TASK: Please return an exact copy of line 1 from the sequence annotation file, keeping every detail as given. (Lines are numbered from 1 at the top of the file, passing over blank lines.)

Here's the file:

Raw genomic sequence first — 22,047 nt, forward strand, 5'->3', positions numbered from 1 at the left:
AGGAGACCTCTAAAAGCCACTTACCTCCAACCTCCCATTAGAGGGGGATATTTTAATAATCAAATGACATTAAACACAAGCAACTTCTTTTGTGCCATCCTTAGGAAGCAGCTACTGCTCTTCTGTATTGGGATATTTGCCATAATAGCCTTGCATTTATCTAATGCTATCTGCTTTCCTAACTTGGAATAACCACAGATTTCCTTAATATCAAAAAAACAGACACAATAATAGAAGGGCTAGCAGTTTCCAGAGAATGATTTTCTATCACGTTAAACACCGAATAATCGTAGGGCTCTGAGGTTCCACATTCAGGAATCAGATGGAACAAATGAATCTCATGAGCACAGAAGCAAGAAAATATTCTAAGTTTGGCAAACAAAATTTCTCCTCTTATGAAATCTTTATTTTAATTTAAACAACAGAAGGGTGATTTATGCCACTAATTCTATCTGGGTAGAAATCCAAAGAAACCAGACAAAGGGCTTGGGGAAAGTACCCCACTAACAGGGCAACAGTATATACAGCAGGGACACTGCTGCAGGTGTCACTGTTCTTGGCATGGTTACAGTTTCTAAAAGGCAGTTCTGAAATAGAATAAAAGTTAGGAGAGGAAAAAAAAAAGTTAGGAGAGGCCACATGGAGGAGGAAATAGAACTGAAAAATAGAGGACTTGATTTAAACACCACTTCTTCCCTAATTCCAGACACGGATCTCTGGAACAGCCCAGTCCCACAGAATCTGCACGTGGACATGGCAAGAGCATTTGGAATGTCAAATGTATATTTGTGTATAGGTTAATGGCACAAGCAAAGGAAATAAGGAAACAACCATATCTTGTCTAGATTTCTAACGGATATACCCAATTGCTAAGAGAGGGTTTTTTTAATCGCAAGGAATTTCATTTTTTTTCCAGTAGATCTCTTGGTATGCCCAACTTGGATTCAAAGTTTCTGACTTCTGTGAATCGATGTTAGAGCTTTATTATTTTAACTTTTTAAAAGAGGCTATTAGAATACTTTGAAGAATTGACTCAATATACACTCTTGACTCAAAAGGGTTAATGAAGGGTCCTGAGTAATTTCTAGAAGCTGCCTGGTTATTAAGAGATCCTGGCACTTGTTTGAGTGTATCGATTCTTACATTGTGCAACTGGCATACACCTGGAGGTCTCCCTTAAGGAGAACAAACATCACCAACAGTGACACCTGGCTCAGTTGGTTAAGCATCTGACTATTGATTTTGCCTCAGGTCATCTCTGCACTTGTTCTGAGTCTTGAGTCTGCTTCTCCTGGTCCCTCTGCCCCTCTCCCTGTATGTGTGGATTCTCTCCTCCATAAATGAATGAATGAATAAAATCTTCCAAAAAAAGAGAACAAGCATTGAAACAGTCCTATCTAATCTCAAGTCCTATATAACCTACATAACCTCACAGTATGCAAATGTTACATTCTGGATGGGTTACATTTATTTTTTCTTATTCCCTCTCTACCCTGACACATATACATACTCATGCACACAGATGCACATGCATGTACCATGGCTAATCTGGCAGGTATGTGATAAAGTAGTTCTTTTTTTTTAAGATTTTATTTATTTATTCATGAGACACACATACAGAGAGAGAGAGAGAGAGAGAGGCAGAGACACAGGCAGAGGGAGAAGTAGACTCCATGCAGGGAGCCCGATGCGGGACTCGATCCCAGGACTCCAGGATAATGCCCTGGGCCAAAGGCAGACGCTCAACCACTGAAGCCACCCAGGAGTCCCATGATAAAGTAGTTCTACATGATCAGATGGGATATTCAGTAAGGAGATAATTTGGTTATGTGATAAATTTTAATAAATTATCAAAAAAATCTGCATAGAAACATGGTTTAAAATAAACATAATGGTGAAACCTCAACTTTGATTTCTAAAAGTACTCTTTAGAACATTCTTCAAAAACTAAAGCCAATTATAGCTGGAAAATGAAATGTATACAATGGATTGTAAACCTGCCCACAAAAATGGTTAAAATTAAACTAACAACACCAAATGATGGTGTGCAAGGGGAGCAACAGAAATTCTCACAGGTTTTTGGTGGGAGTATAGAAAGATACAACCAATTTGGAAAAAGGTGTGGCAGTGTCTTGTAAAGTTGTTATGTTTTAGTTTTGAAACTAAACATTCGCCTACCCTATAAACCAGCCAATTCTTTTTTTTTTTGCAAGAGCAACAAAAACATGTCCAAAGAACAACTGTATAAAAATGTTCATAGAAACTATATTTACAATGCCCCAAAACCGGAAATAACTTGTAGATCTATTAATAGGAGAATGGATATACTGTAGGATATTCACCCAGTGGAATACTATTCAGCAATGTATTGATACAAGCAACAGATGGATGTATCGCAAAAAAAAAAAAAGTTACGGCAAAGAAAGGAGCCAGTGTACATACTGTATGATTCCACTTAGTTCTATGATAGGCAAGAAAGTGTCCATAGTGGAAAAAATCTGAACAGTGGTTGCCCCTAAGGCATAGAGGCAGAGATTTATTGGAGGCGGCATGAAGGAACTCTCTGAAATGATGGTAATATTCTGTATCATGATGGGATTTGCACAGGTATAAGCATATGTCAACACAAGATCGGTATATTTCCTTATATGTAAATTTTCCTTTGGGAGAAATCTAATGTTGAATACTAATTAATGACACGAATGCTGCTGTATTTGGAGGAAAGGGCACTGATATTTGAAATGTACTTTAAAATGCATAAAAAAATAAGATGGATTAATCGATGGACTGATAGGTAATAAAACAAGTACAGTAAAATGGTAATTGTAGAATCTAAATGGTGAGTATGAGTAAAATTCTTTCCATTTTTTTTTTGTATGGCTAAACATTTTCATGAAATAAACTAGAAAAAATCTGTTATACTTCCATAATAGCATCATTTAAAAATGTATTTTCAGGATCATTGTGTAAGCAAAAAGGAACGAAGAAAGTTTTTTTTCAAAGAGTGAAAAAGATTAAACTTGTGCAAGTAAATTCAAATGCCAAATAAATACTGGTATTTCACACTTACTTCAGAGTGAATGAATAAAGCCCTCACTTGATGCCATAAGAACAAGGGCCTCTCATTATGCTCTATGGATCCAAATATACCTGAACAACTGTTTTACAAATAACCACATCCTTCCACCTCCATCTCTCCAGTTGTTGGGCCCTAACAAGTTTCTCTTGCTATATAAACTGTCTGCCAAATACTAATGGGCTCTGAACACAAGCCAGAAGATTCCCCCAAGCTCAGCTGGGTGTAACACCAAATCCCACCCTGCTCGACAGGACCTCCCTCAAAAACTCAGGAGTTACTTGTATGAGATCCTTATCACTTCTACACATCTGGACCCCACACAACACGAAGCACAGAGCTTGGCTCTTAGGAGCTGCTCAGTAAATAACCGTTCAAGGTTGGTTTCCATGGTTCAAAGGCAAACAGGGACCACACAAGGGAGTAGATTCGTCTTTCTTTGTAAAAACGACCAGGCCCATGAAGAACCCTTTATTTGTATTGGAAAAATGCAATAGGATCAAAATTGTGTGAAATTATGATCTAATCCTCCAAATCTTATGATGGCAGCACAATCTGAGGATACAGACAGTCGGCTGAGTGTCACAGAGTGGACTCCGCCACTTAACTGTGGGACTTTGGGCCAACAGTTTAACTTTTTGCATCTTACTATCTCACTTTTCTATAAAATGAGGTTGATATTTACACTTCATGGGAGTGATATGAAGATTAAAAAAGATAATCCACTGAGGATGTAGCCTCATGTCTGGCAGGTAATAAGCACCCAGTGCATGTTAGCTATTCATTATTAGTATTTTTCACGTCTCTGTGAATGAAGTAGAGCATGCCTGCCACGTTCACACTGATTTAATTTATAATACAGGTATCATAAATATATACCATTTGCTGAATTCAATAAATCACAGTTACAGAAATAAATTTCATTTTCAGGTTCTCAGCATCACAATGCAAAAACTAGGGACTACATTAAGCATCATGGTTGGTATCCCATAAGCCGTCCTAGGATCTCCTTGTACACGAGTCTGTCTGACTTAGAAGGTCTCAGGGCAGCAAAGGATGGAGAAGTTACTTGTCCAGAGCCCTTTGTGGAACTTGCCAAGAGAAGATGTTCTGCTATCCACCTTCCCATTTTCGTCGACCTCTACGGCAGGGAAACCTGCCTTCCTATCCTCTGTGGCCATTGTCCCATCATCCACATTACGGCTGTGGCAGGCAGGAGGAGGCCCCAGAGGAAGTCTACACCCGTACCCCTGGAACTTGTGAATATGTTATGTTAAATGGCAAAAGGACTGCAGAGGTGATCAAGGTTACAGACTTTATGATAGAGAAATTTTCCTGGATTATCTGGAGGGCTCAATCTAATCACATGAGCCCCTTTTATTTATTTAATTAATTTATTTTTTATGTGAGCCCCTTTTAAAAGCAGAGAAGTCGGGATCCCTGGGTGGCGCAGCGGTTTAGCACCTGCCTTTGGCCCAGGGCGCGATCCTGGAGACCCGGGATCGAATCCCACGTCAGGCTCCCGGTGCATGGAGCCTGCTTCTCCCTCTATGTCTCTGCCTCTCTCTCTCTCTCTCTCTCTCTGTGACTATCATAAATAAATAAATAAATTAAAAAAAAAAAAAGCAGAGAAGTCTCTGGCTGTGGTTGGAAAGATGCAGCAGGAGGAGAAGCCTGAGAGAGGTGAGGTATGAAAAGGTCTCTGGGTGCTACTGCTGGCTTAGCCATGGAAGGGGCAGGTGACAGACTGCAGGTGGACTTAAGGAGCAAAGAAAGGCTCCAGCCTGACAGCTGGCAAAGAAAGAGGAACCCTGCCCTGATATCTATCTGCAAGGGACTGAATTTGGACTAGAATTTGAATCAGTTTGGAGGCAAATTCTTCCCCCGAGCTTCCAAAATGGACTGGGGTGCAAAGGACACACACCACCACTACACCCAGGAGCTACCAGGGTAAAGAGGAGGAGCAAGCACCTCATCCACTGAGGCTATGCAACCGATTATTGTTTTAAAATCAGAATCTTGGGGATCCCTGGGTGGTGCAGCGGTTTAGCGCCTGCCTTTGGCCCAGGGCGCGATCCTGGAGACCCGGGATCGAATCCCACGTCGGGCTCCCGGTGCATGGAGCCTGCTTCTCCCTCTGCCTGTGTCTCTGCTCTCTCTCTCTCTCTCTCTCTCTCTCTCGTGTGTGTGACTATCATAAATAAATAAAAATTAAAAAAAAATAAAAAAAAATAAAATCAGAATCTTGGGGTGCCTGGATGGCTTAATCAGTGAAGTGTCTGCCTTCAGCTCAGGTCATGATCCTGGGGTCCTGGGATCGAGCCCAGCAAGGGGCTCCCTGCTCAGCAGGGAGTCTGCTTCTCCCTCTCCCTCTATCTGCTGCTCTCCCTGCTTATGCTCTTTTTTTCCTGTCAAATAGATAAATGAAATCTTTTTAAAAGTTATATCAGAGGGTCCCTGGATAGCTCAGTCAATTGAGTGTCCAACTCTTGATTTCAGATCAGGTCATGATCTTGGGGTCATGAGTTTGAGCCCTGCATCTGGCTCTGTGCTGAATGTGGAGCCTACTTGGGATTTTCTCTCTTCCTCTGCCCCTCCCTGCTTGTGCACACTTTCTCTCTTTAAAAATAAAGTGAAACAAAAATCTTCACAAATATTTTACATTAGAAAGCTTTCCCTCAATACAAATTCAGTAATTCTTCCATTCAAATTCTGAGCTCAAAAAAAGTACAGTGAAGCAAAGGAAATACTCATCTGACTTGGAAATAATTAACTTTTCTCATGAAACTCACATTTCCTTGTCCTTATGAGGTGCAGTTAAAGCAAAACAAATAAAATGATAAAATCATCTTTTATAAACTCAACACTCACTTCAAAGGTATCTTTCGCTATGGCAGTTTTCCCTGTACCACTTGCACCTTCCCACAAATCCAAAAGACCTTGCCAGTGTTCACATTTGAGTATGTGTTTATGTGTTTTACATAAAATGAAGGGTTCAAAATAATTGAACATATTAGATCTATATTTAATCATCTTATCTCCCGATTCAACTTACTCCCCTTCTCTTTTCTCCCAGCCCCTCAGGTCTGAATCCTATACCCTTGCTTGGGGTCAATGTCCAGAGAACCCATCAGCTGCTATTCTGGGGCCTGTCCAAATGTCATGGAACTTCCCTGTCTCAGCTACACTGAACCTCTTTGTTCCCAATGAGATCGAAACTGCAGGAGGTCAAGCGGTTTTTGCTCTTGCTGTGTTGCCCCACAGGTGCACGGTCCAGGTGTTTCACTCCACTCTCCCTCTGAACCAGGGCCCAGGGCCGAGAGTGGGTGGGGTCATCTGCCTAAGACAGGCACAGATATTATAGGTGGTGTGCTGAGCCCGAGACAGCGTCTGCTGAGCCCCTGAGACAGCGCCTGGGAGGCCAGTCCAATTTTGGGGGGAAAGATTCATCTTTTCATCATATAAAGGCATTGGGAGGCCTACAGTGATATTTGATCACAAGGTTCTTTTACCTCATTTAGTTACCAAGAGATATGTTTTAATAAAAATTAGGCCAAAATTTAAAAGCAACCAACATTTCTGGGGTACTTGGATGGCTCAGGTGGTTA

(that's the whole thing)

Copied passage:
Raw genomic sequence first — 22,047 nt, forward strand, 5'->3', positions numbered from 1 at the left: